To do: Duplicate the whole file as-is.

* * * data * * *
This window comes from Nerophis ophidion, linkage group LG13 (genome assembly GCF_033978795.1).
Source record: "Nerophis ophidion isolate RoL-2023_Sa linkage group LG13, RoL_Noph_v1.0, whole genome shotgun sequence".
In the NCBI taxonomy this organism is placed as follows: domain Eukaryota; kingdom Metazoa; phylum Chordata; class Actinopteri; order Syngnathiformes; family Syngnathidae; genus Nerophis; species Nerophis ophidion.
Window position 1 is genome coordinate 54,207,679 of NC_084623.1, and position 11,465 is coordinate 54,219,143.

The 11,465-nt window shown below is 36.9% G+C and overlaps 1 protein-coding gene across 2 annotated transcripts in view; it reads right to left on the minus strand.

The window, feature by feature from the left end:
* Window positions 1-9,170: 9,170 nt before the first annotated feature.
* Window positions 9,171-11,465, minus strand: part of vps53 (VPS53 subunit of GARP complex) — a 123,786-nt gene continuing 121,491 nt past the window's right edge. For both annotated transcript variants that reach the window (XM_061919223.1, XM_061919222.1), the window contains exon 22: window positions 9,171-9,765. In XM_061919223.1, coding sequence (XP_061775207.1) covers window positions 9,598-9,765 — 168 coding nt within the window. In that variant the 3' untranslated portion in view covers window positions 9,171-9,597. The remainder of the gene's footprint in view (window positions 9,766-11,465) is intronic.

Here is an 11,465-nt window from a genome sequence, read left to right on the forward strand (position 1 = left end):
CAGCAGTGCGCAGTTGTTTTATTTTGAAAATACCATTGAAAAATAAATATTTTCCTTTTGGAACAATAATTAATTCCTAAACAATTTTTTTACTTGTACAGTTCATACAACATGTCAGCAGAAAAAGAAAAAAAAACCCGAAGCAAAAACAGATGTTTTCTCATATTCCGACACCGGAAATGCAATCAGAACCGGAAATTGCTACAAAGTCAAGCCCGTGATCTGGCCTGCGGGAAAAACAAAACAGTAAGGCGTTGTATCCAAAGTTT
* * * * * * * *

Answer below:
This window comes from Nerophis ophidion, linkage group LG13 (genome assembly GCF_033978795.1).
Source record: "Nerophis ophidion isolate RoL-2023_Sa linkage group LG13, RoL_Noph_v1.0, whole genome shotgun sequence".
In the NCBI taxonomy this organism is placed as follows: domain Eukaryota; kingdom Metazoa; phylum Chordata; class Actinopteri; order Syngnathiformes; family Syngnathidae; genus Nerophis; species Nerophis ophidion.
Window position 1 is genome coordinate 54,207,679 of NC_084623.1, and position 11,465 is coordinate 54,219,143.

The 11,465-nt window shown below is 36.9% G+C and overlaps 1 protein-coding gene across 2 annotated transcripts in view; it reads right to left on the minus strand.

The window, feature by feature from the left end:
* Window positions 1-9,170: 9,170 nt before the first annotated feature.
* Window positions 9,171-11,465, minus strand: part of vps53 (VPS53 subunit of GARP complex) — a 123,786-nt gene continuing 121,491 nt past the window's right edge. For both annotated transcript variants that reach the window (XM_061919223.1, XM_061919222.1), the window contains exon 22: window positions 9,171-9,765. In XM_061919223.1, coding sequence (XP_061775207.1) covers window positions 9,598-9,765 — 168 coding nt within the window. In that variant the 3' untranslated portion in view covers window positions 9,171-9,597. The remainder of the gene's footprint in view (window positions 9,766-11,465) is intronic.

Here is an 11,465-nt window from a genome sequence, read left to right on the forward strand (position 1 = left end):
CAGCAGTGCGCAGTTGTTTTATTTTGAAAATACCATTGAAAAATAAATATTTTCCTTTTGGAACAATAATTAATTCCTAAACAATTTTTTTACTTGTACAGTTCATACAACATGTCAGCAGAAAAAGAAAAAAAAACCCGAAGCAAAAACAGATGTTTTCTCATATTCCGACACCGGAAATGCAATCAGAACCGGAAATTGCTACAAAGTCAAGCCCGTGATCTGGCCTGCGGGAAAAACAAAACAGTAAGGCGTTGTATCCAAAGTTT